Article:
Monday, October 25, 2010

Sermon on Luke 18:9-17, for the 22nd Sunday after Pentecost, "Who is Approved by God?"

In the Name of the Father, and of the Son, and of the Holy Spirit, Amen. The parable of the Pharisee and the tax collector that you heard in the Gospel reading contrasts two men who came to the Temple to pray. But the parable is more than just about teaching us the right way to pray. Jesus told this parable to a crowd of people who “trusted in themselves that they were righteous.” This attitude is sometimes described as “Pharisee-ism.” A self-confidence in your own righteousness—thinking that you’re better than others because of what you’ve done or they haven’t. The parable that Jesus taught helps us to see why the sinful tax collector received God’s approval while the Pharisee didn’t. Grace, mercy, and peace to you from God our Father and from our Lord and Savior Jesus Christ. Amen.

When the Pharisee came to pray, it wasn’t even really a prayer that came out of his mouth. While he addressed God, it wasn’t really for any other reason than to boast about himself. Thank God I’m not like all those sinners! You and you and you and you! From his standpoint everyone looked worse than him. Why was that? Because when he came to pray he stood up on the tiny pedestal of his own works, and looked around at everybody else and concluded that he was better. He boasted of his “good works” of fasting and tithing. Certainly fasting was far better than extortion or blackmail, and tithing far better than adultery. His actions had the outward stamp of moral approval. He was a law-abiding citizen. But he wasn’t content to practice his faith and do his acts of service and worship unnoticed. He basked in his own self-glorifying light, thanking God that he was better than others.

Truly, his confidence was in his own righteousness, and when he examined his own life, he was self-assured that he deserved God’s stamp of approval. He measured his life by the failures, the sins, and the lack of religious acts of worship of others, as well as by his own self-chosen religious works. By this measuring stick he was confident that God was pleased with him, God would approve. What he was trying to do was to justify himself. To be justified is a very important Biblical term, and we often forget or confuse its meaning. It means to be declared righteous, like a judge passing a verdict of innocence in a court. It means that you’ve been found innocent of any wrongdoing. You have been tested and approved. The Pharisee was trying to justify himself or find God’s approval based on his self-righteousness. And he failed. God did not approve him, he didn’t go home justified.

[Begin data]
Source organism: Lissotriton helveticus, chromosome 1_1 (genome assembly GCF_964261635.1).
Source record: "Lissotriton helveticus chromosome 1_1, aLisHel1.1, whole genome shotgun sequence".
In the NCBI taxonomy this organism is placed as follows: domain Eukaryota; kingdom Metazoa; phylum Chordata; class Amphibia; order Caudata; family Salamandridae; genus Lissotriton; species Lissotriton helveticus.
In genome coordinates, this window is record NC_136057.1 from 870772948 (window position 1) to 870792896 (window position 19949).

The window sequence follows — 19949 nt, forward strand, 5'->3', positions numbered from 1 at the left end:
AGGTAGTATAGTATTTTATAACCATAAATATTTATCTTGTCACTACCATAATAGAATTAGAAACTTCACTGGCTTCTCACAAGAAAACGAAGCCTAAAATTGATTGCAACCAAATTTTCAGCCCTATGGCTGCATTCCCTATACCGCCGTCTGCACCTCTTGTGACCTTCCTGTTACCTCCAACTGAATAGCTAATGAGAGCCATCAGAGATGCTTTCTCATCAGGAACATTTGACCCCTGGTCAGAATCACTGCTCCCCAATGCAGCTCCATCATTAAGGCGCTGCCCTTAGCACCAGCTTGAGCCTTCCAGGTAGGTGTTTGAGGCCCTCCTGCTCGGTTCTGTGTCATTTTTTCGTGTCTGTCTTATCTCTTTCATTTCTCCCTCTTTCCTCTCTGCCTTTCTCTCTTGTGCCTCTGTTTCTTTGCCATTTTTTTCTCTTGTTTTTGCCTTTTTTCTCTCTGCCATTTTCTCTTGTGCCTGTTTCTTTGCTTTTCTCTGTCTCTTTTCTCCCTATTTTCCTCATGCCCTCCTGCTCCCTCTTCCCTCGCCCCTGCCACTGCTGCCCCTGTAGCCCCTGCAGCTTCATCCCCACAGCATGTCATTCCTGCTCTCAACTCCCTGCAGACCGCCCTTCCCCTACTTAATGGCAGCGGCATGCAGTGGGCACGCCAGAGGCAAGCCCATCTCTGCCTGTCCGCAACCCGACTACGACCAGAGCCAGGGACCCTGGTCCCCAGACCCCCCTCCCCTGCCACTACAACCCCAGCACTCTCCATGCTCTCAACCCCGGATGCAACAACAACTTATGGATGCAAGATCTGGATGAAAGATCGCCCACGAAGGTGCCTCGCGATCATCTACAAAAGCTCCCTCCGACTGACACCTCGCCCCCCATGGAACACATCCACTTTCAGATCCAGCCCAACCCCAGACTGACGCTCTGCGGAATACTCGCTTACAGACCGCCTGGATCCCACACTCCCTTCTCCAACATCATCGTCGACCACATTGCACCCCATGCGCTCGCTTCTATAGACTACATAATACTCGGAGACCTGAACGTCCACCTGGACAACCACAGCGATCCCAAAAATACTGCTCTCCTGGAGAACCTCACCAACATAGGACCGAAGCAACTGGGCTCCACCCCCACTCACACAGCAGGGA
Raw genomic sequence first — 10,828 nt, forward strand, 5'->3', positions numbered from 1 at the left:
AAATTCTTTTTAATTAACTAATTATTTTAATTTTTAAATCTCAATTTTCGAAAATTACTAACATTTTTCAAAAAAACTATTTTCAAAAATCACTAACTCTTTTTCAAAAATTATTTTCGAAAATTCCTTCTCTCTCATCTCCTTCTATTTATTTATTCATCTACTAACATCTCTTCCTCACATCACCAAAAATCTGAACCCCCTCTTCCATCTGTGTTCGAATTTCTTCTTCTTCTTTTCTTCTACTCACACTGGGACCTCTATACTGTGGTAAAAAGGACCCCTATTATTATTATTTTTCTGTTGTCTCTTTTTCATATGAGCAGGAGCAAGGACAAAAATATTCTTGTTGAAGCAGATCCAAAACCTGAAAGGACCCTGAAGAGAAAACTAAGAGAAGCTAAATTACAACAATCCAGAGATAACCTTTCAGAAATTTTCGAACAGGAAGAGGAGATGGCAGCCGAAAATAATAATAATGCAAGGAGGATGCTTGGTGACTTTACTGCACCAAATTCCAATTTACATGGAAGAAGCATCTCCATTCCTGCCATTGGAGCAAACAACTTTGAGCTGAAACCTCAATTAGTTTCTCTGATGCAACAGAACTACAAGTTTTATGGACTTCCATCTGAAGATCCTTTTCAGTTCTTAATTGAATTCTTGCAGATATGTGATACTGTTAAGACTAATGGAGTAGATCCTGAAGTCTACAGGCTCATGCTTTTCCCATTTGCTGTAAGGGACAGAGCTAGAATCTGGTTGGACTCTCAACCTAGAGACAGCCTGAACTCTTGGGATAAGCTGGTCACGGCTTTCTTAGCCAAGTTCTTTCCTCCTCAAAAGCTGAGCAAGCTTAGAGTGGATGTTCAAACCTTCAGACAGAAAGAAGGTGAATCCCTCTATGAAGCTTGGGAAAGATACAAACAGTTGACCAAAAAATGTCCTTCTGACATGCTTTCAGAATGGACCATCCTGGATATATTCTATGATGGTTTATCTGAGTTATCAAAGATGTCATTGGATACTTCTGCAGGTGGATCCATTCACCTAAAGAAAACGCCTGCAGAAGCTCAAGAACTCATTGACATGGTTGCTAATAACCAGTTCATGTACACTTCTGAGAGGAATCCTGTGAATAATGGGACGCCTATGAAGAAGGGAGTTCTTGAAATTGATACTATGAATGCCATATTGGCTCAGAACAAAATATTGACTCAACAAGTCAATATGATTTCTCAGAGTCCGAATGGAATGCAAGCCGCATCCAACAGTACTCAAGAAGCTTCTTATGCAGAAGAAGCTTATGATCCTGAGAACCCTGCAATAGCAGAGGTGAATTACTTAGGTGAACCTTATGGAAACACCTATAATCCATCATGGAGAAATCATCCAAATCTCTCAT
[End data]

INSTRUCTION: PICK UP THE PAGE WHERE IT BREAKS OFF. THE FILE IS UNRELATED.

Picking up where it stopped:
When we hear this parable, and we see the smug self-satisfaction of the Pharisee, and how he looked down on others, don’t we all give a little huff of contempt and whisper to ourselves, “Boy! What a jerk! I’m glad I’m not like him! I could point out quite a few people who are like him, though.” Stop. When that little whisper in our mind is spoken out loud, do you notice something? Doesn’t it sound an awful lot like, “Thank God I’m not like that Pharisee!”? But this reaction shows us that we are in fact just like him! When we look in smug contempt at the Pharisee, like he did at the tax collector, we’ve become just like that Pharisee.

See the Pharisees didn’t have the corner on the market of building little pedestals of self-righteousness for themselves. They’re not the only people (safely buried in the dust of history, by the way) that elevate themselves on the pedestals of their own “good works” and look down on others as being more sinful than them. Every one of us has that same inborn tendency in our heart. We’re just as good at building up those pedestals for ourselves. We want to compare ourselves with others. We feel the need to be better than someone else, so we build our expectations of others based on the good we think we have done, and then it’s easy for us to feel at least a “cut above the rest.” And it’s no escape-hatch of denial to say that, “well I never claimed to be perfect!” But we still say in our hearts, “Sure, I’m not righteous, but can’t so and so get their act together?” Or maybe it’s not so crass, but more like this: “I’m happy to be serving my Lord, I just wish the rest would.” We disguise our self-righteousness in concern for what the rest ought to be doing. You see, Jesus told this parable to me. To you. To every sinner. Not just to the easy targets of our disapproval, the Pharisees. We all have a little bit of the Pharisaical spirit in us.